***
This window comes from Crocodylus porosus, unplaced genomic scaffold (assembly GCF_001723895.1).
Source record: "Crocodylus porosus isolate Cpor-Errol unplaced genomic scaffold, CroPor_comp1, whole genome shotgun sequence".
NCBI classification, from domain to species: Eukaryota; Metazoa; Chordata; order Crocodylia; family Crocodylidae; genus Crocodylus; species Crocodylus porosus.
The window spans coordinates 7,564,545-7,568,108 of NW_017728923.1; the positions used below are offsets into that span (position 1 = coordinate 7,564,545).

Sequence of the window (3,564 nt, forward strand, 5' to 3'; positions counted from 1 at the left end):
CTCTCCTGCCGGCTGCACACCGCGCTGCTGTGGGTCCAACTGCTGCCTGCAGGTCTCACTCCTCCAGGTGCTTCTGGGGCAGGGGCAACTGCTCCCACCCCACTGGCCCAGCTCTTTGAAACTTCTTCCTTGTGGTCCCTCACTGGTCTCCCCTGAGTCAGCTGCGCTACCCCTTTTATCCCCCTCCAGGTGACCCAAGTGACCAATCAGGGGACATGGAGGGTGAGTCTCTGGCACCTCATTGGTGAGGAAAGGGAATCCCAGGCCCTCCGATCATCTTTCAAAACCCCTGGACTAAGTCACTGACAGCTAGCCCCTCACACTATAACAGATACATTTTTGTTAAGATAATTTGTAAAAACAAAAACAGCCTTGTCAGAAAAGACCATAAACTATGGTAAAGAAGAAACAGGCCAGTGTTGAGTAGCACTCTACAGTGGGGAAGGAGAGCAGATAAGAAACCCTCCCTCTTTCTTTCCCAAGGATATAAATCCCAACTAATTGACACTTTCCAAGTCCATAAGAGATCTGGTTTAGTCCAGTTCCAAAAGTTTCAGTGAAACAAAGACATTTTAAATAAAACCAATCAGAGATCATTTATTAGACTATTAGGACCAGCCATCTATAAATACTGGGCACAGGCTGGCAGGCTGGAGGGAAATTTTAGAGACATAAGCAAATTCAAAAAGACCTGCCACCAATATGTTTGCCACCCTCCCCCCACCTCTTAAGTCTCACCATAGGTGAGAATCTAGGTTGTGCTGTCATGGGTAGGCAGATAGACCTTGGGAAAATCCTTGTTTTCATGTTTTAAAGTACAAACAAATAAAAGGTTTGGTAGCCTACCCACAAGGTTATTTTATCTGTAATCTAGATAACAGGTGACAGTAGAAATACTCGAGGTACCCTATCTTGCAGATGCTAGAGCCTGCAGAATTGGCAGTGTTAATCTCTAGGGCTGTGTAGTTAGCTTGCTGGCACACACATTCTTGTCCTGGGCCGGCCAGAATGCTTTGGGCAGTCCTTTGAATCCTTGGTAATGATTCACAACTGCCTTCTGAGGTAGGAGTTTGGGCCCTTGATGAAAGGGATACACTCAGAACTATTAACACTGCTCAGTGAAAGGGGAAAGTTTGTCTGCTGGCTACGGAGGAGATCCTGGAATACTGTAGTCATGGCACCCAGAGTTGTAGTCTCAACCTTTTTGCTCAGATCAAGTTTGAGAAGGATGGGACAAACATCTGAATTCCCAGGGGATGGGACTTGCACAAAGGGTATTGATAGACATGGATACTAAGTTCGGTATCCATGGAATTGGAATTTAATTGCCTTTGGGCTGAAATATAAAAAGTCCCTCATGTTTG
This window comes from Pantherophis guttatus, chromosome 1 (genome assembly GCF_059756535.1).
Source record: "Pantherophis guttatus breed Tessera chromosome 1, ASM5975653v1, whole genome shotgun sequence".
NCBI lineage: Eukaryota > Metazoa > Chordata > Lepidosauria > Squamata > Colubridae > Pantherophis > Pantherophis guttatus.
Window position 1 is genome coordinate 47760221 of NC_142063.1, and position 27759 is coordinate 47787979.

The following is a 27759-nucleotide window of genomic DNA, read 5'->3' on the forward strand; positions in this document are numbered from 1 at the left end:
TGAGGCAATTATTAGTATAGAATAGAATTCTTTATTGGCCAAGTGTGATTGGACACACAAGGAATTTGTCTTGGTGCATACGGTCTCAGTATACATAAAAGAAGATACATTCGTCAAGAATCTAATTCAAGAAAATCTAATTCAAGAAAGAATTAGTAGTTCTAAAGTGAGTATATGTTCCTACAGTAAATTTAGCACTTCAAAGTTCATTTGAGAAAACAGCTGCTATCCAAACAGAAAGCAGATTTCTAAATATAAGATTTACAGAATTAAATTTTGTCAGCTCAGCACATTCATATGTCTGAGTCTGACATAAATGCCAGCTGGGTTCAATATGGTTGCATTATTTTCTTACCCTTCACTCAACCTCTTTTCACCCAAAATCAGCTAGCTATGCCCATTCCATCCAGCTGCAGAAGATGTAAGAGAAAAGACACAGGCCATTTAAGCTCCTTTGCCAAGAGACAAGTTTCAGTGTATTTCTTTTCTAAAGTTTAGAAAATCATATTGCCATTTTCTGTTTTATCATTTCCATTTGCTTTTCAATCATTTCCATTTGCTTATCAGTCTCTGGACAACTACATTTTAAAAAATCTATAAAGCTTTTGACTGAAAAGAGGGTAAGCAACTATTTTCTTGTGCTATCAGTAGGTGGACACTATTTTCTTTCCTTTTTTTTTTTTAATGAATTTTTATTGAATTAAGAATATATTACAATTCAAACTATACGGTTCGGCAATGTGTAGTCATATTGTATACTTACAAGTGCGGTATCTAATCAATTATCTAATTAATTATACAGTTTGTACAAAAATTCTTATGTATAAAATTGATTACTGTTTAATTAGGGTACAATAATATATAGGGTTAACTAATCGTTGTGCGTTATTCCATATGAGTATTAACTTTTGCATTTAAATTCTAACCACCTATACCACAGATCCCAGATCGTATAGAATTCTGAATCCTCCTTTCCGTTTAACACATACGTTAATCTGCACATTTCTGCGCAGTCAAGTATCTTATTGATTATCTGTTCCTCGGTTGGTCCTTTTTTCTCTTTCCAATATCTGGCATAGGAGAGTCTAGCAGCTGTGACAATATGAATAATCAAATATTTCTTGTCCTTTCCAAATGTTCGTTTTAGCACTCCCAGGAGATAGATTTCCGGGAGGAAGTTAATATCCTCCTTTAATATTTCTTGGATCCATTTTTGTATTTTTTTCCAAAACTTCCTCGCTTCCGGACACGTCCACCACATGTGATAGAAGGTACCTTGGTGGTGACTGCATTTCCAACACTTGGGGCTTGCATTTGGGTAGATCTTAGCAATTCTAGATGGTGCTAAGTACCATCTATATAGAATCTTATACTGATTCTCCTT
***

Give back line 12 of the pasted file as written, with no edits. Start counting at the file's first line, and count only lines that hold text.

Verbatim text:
TGAGGCAATTATTAGTATAGAATAGAATTCTTTATTGGCCAAGTGTGATTGGACACACAAGGAATTTGTCTTGGTGCATACGGTCTCAGTATACATAAAAGAAGATACATTCGTCAAGAATCTAATTCAAGAAAATCTAATTCAAGAAAGAATTAGTAGTTCTAAAGTGAGTATATGTTCCTACAGTAAATTTAGCACTTCAAAGTTCATTTGAGAAAACAGCTGCTATCCAAACAGAAAGCAGATTTCTAAATATAAGATTTACAGAATTAAATTTTGTCAGCTCAGCACATTCATATGTCTGAGTCTGACATAAATGCCAGCTGGGTTCAATATGGTTGCATTATTTTCTTACCCTTCACTCAACCTCTTTTCACCCAAAATCAGCTAGCTATGCCCATTCCATCCAGCTGCAGAAGATGTAAGAGAAAAGACACAGGCCATTTAAGCTCCTTTGCCAAGAGACAAGTTTCAGTGTATTTCTTTTCTAAAGTTTAGAAAATCATATTGCCATTTTCTGTTTTATCATTTCCATTTGCTTTTCAATCATTTCCATTTGCTTATCAGTCTCTGGACAACTACATTTTAAAAAATCTATAAAGCTTTTGACTGAAAAGAGGGTAAGCAACTATTTTCTTGTGCTATCAGTAGGTGGACACTATTTTCTTTCCTTTTTTTTTTTTAATGAATTTTTATTGAATTAAGAATATATTACAATTCAAACTATACGGTTCGGCAATGTGTAGTCATATTGTATACTTACAAGTGCGGTATCTAATCAATTATCTAATTAATTATACAGTTTGTACAAAAATTCTTATGTATAAAATTGATTACTGTTTAATTAGGGTACAATAATATATAGGGTTAACTAATCGTTGTGCGTTATTCCATATGAGTATTAACTTTTGCATTTAAATTCTAACCACCTATACCACAGATCCCAGATCGTATAGAATTCTGAATCCTCCTTTCCGTTTAACACATACGTTAATCTGCACATTTCTGCGCAGTCAAGTATCTTATTGATTATCTGTTCCTCGGTTGGTCCTTTTTTCTCTTTCCAATATCTGGCATAGGAGAGTCTAGCAGCTGTGACAATATGAATAATCAAATATTTCTTGTCCTTTCCAAATGTTCGTTTTAGCACTCCCAGGAGATAGATTTCCGGGAGGAAGTTAATATCCTCCTTTAATATTTCTTGGATCCATTTTTGTATTTTTTTCCAAAACTTCCTCGCTTCCGGACACGTCCACCACATGTGATAGAAGGTACCTTGGTGGTGACTGCATTTCCAACACTTGGGGCTTGCATTTGGGTAGATCTTAGCAATTCTAGATGGTGCTAAGTACCATCTATATAGAATCTTATACTGATTCTCCTT